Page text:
• One of the earkliest known ancient Greek grave stele, from Tangra in Boeotia, 6th cent BC, Athens National Archaeological Museum, cat no 56.   Against white.<br />
<br />
This unusual funery stele was erected by Amphalkes on the grave of Dermys and Kitylos acprding to its inscription. The two dead youths were probably brothers and are depicted embracing each other. Dermys stands on the left and Kitylos on the right. Originally the stele would have been crowned by a sphinx. Sculpted in a Boeotian workshop during the first quater of the 6th century BC
  • One of the earkliest known ancient Greek grave stele, from Tangra in Boeotia, 6th cent BC, Athens National Archaeological Museum, cat no 56.   Against black.<br />
<br />
This unusual funery stele was erected by Amphalkes on the grave of Dermys and Kitylos acprding to its inscription. The two dead youths were probably brothers and are depicted embracing each other. Dermys stands on the left and Kitylos on the right. Originally the stele would have been crowned by a sphinx. Sculpted in a Boeotian workshop during the first quater of the 6th century BC
  • Ancient Greek relief panel depicting the slaying of the Lernaian Hydra from the Labours of Hercules, Mylos, 3rd Cent BC Athens National Archaeological Museum. Cat no 3617.   Against white.
  • Ancient Greek relief panel depicting the slaying of the Lernaian Hydra from the Labours of Hercules, Mylos, 3rd Cent BC Athens National Archaeological Museum. Cat no 3617.   Against black.
  • Ancient Greek relief panel depicting the slaying of the Lernaian Hydra from the Labours of Hercules, Mylos, 3rd Cent BC Athens National Archaeological Museum. Cat no 3617
  • Ancient Greek relief panel depicting the slaying of the Lernaian Hydra from the Labours of Hercules, Mylos, 3rd Cent BC Athens National Archaeological Museum. Cat no 3617.   Against grey.
  • Hellenstic marble statue group of Aphrodite (Venus) with Pan and Eros, Circa 100 BC, House of Poseidonaistai of Beryttos, Delos, Athens National Archaeological Museum.  Cat no 3335. Against grey.<br />
<br />
The nude goddess Aphrodite (Venus) attempte to fend off goat footed Pan who make erotic advances towards her. Aphrodite holds a sandal in her right hand threatening Pan while the winged god Eros comes to her aid. According to an inscription on the statues base it was dedicated to Dionysus of Beryttos (Beirut) to hai ancestral gods.
  • Gronze Greek classical statue of a youth by sculptor Euphranor. from the Antikythera shipwreck, Circa 340-330 BC, Athens National Archaeological Museum. Cat No X13396. Against grey.<br />
<br />
The statue has been thought to depict Perseus who would have been holding the head of Medusa, but is more probably a depiction of Paris who would have been holding the 'apple of strife', ready to award it to the most beautiful goddess, Aphrodite. Probably sculpted by Sikyonian sculptor Euphranor.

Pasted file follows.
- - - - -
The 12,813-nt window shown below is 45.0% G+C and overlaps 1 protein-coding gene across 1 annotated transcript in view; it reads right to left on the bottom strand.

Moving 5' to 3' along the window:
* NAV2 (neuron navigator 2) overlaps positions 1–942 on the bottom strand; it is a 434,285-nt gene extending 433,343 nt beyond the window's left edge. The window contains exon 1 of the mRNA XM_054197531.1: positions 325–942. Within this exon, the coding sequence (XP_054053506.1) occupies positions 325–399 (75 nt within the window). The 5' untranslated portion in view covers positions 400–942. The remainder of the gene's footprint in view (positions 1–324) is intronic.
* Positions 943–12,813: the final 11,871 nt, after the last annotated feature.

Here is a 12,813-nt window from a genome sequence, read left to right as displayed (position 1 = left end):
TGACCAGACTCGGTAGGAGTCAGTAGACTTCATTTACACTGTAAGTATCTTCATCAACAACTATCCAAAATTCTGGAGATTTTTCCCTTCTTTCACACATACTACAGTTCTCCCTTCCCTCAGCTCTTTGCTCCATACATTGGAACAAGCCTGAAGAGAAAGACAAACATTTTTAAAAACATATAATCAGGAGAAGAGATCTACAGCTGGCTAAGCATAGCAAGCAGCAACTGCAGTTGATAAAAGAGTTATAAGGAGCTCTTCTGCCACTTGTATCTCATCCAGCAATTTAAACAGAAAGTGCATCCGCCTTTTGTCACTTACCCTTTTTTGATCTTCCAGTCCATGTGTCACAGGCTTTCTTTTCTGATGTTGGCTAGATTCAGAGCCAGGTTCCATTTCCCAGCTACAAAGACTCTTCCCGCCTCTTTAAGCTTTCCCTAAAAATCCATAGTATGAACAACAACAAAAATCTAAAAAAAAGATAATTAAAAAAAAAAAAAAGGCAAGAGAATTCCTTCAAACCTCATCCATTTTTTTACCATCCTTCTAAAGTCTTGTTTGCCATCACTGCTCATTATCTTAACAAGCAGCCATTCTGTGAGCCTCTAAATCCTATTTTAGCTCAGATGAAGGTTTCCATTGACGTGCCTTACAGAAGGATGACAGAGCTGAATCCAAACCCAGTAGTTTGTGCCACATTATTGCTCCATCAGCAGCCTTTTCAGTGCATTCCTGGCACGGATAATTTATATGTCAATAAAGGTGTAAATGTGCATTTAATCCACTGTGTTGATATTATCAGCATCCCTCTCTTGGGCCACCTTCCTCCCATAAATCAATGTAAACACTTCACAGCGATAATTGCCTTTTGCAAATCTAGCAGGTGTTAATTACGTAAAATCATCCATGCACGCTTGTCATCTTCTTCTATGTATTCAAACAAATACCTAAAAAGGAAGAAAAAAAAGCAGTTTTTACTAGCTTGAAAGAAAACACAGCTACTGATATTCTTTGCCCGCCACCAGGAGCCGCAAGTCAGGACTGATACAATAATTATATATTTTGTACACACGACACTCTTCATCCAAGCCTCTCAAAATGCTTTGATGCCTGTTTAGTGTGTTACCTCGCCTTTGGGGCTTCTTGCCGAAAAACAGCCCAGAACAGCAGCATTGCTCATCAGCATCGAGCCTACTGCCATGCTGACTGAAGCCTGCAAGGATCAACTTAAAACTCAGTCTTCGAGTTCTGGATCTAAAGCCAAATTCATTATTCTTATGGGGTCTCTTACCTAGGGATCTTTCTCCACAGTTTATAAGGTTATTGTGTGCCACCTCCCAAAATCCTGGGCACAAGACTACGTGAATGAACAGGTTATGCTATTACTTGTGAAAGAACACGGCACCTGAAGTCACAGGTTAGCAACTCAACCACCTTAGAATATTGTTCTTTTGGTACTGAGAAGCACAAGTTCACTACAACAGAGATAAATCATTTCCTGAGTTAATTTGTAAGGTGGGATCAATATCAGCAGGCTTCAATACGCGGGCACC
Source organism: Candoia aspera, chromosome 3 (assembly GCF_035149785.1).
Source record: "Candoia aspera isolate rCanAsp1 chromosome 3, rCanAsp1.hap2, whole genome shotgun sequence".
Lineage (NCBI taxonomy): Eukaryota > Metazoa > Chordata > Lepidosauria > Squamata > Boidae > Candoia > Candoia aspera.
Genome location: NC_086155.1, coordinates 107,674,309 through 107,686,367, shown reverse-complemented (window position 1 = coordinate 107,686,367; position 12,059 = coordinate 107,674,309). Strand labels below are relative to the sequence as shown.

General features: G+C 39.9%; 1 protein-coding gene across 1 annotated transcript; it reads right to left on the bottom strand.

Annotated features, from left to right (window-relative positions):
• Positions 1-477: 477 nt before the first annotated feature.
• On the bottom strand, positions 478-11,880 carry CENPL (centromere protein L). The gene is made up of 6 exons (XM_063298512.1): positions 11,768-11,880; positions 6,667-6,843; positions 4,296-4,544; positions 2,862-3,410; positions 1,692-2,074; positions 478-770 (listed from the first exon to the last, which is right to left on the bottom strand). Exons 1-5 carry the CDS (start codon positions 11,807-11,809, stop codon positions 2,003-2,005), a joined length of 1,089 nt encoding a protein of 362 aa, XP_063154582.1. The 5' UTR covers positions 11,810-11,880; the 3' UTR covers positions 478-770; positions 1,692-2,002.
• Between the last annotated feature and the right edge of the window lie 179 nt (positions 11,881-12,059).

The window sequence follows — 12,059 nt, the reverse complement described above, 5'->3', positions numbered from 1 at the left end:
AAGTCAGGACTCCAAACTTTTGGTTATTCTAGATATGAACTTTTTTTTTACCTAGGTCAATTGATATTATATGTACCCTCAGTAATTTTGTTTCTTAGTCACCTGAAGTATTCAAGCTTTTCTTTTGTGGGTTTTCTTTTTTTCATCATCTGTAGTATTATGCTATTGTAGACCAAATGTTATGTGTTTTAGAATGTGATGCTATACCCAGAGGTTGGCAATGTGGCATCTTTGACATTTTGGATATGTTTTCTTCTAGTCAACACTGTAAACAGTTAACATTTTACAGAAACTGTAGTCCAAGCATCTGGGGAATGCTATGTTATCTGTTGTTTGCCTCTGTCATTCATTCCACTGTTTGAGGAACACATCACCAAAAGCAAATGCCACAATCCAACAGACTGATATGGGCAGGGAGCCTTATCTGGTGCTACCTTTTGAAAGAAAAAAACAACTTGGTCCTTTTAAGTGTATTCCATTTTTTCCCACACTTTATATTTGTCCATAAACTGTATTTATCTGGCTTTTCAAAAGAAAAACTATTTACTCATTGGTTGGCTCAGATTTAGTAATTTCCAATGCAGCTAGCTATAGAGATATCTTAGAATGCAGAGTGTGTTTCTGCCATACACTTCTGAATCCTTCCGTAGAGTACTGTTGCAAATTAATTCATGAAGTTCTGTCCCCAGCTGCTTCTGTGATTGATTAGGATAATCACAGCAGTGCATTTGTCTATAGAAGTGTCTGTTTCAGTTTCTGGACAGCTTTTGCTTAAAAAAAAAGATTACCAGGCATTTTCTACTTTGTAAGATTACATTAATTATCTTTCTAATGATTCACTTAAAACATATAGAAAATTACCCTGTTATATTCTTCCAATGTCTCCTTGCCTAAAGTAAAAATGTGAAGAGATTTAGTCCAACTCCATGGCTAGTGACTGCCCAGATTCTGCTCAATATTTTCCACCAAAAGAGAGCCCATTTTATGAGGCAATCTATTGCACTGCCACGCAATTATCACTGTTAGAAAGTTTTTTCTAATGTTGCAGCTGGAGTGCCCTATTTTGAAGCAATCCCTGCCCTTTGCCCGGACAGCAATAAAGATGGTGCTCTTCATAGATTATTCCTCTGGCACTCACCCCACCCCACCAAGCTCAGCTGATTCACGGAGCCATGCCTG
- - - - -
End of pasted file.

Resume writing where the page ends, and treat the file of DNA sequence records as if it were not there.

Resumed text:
• Hellenstic marble statue group of Aphrodite (Venus) with Pan and Eros, Circa 100 BC, House of Poseidonaistai of Beryttos, Delos, Athens National Archaeological Museum.  Cat no 3335. Against grey.<br />
<br />
The nude goddess Aphrodite (Venus) attempte to fend off goat footed Pan who make erotic advances towards her. Aphrodite holds a sandal in her right hand threatening Pan while the winged god Eros comes to her aid. According to an inscription on the statues base it was dedicated to Dionysus of Beryttos (Beirut) to hai ancestral gods.
  • Hellenstic marble statue group of Aphrodite (Venus) with Pan and Eros, Circa 100 BC, House of Poseidonaistai of Beryttos, Delos, Athens National Archaeological Museum.  Cat no 3335.<br />
<br />
The nude goddess Aphrodite (Venus) attempte to fend off goat footed Pan who make erotic advances towards her. Aphrodite holds a sandal in her right hand threatening Pan while the winged god Eros comes to her aid. According to an inscription on the statues base it was dedicated to Dionysus of Beryttos (Beirut) to hai ancestral gods.
  • Gronze Greek classical statue of a youth by sculptor Euphranor. from the Antikythera shipwreck, Circa 340-330 BC, Athens National Archaeological Museum. Cat No X13396. Against black<br />
<br />
The statue has been thought to depict Perseus who would have been holding the head of Medusa, but is more probably a depiction of Paris who would have been holding the 'apple of strife', ready to award it to the most beautiful goddess, Aphrodite. Probably sculpted by Sikyonian sculptor Euphranor.
  • Hellenstic marble statue group of Aphrodite (Venus) with Pan and Eros, Circa 100 BC, House of Poseidonaistai of Beryttos, Delos, Athens National Archaeological Museum.  Cat no 3335. Against grey.<br />
<br />
The nude goddess Aphrodite (Venus) attempte to fend off goat footed Pan who make erotic advances towards her. Aphrodite holds a sandal in her right hand threatening Pan while the winged god Eros comes to her aid. According to an inscription on the statues base it was dedicated to Dionysus of Beryttos (Beirut) to hai ancestral gods.
  • Gronze Greek classical statue of a youth by sculptor Euphranor. from the Antikythera shipwreck, Circa 340-330 BC, Athens National Archaeological Museum. Cat No X13396. Against grey.<br />
<br />
The statue has been thought to depict Perseus who would have been holding the head of Medusa, but is more probably a depiction of Paris who would have been holding the 'apple of strife', ready to award it to the most beautiful goddess, Aphrodite. Probably sculpted by Sikyonian sculptor Euphranor.
  • Hellenstic marble statue group of Aphrodite (Venus) with Pan and Eros, Circa 100 BC, House of Poseidonaistai of Beryttos, Delos, Athens National Archaeological Museum.  Cat no 3335.<br />